of undefined behaviour even without a garbage collector. ...
Citation, please?
Sorry, none available since it is a "can't" rather than a "can"
argument. I just can't see any way to write the value of a pointer in
hex so that it can be recovered later.
You can make a hex representation of any bit pattern. Since
pointers are stored in memory, they are made up of bits. Therefore
representable in hex. This is a silly argument.
--
[mail]: Chuck F (cbfalconer at maineline dot net)
[page]: <http://cbfalconer.home.att.net>
Try the download section.
Richard
2009-04-26 03:46:24 UTC
Permalink
Post by CBFalconer
Post by Ben Bacarisse
Post by James Kuyper
...
Post by Ben Bacarisse
Post by CBFalconer
I could probably replace the
+128 with writing a hex version of the pointer value, and restoring
it later, which avoids all arguments about how clost the possible
pointer must be.
No, not by using hex you can't -- your program would be in the realms
of undefined behaviour even without a garbage collector. ...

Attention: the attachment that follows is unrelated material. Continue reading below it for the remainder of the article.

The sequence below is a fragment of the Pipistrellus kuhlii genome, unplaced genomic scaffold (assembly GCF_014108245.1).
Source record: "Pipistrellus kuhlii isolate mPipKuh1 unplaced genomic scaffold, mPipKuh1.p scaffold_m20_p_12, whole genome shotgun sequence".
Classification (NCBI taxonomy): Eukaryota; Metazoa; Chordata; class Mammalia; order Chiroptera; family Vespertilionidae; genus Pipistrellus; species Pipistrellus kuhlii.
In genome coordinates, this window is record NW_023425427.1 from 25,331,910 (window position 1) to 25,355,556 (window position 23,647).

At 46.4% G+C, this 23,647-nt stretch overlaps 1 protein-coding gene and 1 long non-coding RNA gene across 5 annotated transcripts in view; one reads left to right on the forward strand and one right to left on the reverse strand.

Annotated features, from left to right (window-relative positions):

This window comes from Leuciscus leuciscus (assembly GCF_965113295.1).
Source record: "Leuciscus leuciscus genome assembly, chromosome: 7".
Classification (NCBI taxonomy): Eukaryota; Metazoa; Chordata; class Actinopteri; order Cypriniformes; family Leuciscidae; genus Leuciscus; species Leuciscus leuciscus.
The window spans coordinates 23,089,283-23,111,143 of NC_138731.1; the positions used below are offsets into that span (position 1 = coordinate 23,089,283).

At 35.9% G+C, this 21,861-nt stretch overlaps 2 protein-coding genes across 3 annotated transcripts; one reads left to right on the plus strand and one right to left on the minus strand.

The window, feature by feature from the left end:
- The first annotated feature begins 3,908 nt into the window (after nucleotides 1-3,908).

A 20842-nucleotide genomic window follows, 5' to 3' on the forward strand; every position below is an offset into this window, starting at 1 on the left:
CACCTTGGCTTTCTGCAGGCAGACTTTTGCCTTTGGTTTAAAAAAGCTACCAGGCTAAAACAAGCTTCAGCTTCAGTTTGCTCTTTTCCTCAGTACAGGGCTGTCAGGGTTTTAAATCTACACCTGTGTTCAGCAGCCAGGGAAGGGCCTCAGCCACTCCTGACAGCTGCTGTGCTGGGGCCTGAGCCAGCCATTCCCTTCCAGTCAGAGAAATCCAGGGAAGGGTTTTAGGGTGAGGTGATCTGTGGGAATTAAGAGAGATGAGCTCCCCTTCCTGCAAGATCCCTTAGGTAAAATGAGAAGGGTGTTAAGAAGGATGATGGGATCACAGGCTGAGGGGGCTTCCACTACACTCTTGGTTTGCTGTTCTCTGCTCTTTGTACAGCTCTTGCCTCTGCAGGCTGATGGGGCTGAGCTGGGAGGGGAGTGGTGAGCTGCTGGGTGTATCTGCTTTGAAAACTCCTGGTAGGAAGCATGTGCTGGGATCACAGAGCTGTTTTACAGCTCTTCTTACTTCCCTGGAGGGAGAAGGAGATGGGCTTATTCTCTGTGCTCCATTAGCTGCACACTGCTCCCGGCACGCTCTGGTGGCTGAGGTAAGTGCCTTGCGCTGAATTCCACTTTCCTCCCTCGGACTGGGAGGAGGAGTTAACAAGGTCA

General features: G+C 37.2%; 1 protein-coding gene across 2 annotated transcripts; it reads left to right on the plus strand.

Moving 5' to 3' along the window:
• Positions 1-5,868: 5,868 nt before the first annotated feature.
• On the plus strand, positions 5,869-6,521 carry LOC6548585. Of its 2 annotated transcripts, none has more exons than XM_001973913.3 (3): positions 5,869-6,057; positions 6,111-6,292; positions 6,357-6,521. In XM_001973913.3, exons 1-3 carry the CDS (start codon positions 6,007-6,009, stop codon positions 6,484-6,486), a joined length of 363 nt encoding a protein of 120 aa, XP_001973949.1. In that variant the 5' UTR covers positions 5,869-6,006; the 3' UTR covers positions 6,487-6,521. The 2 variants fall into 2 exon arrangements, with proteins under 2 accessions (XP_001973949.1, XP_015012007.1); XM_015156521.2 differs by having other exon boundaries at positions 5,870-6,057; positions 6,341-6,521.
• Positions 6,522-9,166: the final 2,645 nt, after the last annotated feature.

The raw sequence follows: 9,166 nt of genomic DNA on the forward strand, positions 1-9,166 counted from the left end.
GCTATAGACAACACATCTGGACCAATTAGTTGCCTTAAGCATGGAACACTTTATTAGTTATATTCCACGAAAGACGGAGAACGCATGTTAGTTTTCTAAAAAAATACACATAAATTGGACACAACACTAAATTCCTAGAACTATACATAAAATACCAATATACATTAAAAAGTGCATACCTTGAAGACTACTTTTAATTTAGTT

Citation, please?
Sorry, none available since it is a "can't" rather than a "can"
argument. I just can't see any way to write the value of a pointer in
hex so that it can be recovered later.
You can make a hex representation of any bit pattern. Since
pointers are stored in memory, they are made up of bits. Therefore
representable in hex. This is a silly argument.
What part of "recovered later" confuses you this time?
--
"Avoid hyperbole at all costs, its the most destructive argument on
the planet" - Mark McIntyre in comp.lang.c
Keith Thompson
2009-04-26 05:23:07 UTC
Permalink
[...]
Post by CBFalconer
Post by Ben Bacarisse
Sorry, none available since it is a "can't" rather than a "can"
argument. I just can't see any way to write the value of a pointer in
hex so that it can be recovered later.
You can make a hex representation of any bit pattern. Since
pointers are stored in memory, they are made up of bits. Therefore
representable in hex. This is a silly argument.
I think the point is that "value" and "representation" are two
different things. For example, two different bit patterns might
represent the same pointer value; your approach then gives two
distinct hex representations for one value. Yes, it's a nitpick; in
any case, you can reconstruct the same pointer value from either
representation.

(I suppose you could use sprintf with "%p" to obtain a string
representation of a pointer value, and then construct a hexadecimal
string from that, but that's not what anybody meant.)
--
Keith Thompson (The_Other_Keith) kst-***@mib.org <http://www.ghoti.net/~kst>
Nokia